God Didn't Say That

Bible Translations and Mistranslations

Is a Book Report a Translation?

I recently criticized The Message for adding “all you see, all you don’t see” to its rendering of Genesis 1:1. Dannii responded:

If you think the Hebrew refers to the totally of God’s creative work, both the earth, the heaven(s), the underworld, the physical, the metaphysical, the spiritual, the holy and the demonic, then The Message conveys that quite well.

Perhaps, but that doesn’t make The Message a good translation. It makes it a nice elucidation (perhaps), or a nice commentary (perhaps), but I don’t think that explaining what the text refers to is the job of the translation.

This is not the only case of disagreement about how to use the word “translation.”

There’s a movement underfoot to create a “conservative translation” of the Bible. (The program has been widely mocked, but it’s for real, and a lot of serious people are involved.)

Similarly, a common theme among Bible translators is to decide a priori how complex the English should be. In the same thread in which I mentioned The Message, Dannii noted (correctly in my opinion) that that version is “is written in a low, conversational register” which “obscures the differences in genre and register between books and passages,” to which Peter Kirk added (also correctly in my opinion) that “most other English Bible translations are written in a consistently formal and high level register, marked all the more by the presence of obsolescent words and syntax,” so they do the same.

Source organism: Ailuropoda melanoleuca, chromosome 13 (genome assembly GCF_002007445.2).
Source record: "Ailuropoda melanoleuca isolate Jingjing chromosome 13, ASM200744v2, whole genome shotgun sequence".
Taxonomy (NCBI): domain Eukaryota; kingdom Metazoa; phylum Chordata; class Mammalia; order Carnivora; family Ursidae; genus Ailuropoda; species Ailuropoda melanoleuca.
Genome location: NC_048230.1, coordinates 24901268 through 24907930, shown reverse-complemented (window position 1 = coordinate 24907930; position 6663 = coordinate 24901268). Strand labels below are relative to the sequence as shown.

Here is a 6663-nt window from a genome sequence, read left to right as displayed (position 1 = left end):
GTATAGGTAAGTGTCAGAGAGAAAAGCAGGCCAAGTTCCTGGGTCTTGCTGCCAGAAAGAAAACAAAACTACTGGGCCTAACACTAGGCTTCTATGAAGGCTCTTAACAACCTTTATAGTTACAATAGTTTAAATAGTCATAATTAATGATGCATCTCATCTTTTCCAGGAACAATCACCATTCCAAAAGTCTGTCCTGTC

At issue, I think, is two different ways people use the word “translation.” When I use it, I mean an English rendition that as closely as possible captures the Hebrew/Greek/Aramaic of the original.

Some people use the same word “translation” to mean any English publication that is based (closely enough?) on the original. So I would say that The Message is a paraphrase, not a translation, while they would say that it is translation that’s a paraphrase. Similarly, a conservatized or simplified or archaicized volume that means sort of what the Bible does might be, for them, a “translation.”

It’s not up to me to tell people how to use words, so they are free to keep using “translation” however they like. But I think it’s important to keep the difference clear.

I also wonder how close the English has to be to be called a “translation” even under the broader use of the word.

Can a book report be a translation?

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November 12, 2009 - Posted by | translation theory, Uncategorized | , , , ,

9 Comments »

  1. I think The Message should just be called Peterson’s Paraphrase. That would be more accurate and then people could enjoy its loose style under the heading of paraphrase without having to worry about translation accuracy.

    Comment by Cameron | November 12, 2009 | Reply

  2. I would say that work that claims to be based on a work in another language is a translation. If it is a bad or inaccurate translation, it is just that: a translation which is bad or inaccurate.